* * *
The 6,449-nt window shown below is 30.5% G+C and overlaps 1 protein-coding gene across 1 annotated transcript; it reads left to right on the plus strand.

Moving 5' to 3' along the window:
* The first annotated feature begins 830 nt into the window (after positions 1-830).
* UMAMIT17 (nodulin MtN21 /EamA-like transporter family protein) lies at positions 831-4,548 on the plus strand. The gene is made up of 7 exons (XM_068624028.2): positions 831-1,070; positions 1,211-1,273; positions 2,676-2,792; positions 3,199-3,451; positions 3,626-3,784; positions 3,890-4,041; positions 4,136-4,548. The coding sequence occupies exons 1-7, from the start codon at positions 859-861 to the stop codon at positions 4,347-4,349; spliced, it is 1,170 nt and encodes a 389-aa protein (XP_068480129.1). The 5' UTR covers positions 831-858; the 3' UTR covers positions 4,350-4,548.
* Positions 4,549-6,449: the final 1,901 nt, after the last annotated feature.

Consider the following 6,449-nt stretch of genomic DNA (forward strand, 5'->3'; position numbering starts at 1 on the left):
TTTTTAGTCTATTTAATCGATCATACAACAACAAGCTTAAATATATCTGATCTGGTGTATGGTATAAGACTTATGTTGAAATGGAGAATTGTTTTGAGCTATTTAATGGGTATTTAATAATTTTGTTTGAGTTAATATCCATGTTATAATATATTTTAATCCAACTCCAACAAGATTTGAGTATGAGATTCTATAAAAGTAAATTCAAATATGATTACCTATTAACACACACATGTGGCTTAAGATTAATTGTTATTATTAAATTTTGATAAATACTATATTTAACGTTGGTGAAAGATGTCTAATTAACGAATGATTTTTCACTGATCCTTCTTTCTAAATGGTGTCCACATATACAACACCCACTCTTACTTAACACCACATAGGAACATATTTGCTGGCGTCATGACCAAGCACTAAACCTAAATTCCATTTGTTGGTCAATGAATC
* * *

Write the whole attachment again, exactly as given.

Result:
The 6,449-nt window shown below is 30.5% G+C and overlaps 1 protein-coding gene across 1 annotated transcript; it reads left to right on the plus strand.

Moving 5' to 3' along the window:
* The first annotated feature begins 830 nt into the window (after positions 1-830).
* UMAMIT17 (nodulin MtN21 /EamA-like transporter family protein) lies at positions 831-4,548 on the plus strand. The gene is made up of 7 exons (XM_068624028.2): positions 831-1,070; positions 1,211-1,273; positions 2,676-2,792; positions 3,199-3,451; positions 3,626-3,784; positions 3,890-4,041; positions 4,136-4,548. The coding sequence occupies exons 1-7, from the start codon at positions 859-861 to the stop codon at positions 4,347-4,349; spliced, it is 1,170 nt and encodes a 389-aa protein (XP_068480129.1). The 5' UTR covers positions 831-858; the 3' UTR covers positions 4,350-4,548.
* Positions 4,549-6,449: the final 1,901 nt, after the last annotated feature.

Consider the following 6,449-nt stretch of genomic DNA (forward strand, 5'->3'; position numbering starts at 1 on the left):
TTTTTAGTCTATTTAATCGATCATACAACAACAAGCTTAAATATATCTGATCTGGTGTATGGTATAAGACTTATGTTGAAATGGAGAATTGTTTTGAGCTATTTAATGGGTATTTAATAATTTTGTTTGAGTTAATATCCATGTTATAATATATTTTAATCCAACTCCAACAAGATTTGAGTATGAGATTCTATAAAAGTAAATTCAAATATGATTACCTATTAACACACACATGTGGCTTAAGATTAATTGTTATTATTAAATTTTGATAAATACTATATTTAACGTTGGTGAAAGATGTCTAATTAACGAATGATTTTTCACTGATCCTTCTTTCTAAATGGTGTCCACATATACAACACCCACTCTTACTTAACACCACATAGGAACATATTTGCTGGCGTCATGACCAAGCACTAAACCTAAATTCCATTTGTTGGTCAATGAATC